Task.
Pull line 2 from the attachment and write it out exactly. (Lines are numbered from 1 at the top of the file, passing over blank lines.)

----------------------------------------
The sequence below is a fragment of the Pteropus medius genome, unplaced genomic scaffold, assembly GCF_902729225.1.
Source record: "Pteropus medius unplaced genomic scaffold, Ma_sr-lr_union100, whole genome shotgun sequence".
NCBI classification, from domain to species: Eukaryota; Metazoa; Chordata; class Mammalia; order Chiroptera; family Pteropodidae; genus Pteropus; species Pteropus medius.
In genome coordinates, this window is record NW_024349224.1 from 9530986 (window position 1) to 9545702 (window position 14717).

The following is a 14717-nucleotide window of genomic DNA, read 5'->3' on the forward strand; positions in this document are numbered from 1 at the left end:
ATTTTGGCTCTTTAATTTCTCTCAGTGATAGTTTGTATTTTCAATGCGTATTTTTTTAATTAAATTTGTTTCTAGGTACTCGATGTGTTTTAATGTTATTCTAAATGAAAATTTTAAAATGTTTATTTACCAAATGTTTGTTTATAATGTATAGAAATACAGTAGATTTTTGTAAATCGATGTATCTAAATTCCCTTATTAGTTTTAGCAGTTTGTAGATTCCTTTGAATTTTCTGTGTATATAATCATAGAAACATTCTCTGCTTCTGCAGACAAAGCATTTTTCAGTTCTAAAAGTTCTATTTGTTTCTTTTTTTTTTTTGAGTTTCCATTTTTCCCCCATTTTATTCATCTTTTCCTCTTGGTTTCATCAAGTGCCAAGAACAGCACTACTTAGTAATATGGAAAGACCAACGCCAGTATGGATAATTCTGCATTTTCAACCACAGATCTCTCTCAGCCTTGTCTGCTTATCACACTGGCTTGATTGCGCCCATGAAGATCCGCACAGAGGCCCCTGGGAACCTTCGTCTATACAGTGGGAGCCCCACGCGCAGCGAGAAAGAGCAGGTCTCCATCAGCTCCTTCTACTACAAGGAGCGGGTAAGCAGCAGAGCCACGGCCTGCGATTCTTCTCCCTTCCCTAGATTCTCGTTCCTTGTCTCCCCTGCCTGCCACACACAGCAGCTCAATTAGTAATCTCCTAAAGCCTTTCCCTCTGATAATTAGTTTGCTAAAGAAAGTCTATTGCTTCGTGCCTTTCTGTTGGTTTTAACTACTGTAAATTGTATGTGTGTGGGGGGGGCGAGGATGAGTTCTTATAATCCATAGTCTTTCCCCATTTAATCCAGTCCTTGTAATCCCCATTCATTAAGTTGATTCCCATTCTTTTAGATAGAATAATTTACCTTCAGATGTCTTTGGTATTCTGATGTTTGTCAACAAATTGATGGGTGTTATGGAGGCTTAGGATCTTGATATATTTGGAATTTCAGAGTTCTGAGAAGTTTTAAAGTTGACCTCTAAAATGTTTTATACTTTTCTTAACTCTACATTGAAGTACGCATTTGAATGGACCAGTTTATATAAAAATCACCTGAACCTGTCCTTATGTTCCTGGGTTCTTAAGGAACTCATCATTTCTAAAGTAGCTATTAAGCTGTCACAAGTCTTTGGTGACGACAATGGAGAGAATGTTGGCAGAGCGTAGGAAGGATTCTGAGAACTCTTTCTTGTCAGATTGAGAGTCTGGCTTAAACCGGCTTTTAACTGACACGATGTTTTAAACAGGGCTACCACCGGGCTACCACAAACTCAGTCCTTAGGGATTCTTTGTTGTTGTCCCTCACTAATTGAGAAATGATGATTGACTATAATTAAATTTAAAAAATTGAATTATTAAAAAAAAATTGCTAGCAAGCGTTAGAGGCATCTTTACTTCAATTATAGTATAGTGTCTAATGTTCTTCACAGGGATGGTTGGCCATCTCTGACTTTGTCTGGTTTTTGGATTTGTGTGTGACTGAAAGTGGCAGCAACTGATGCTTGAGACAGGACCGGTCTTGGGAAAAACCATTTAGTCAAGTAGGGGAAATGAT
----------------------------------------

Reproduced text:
Source record: "Pteropus medius unplaced genomic scaffold, Ma_sr-lr_union100, whole genome shotgun sequence".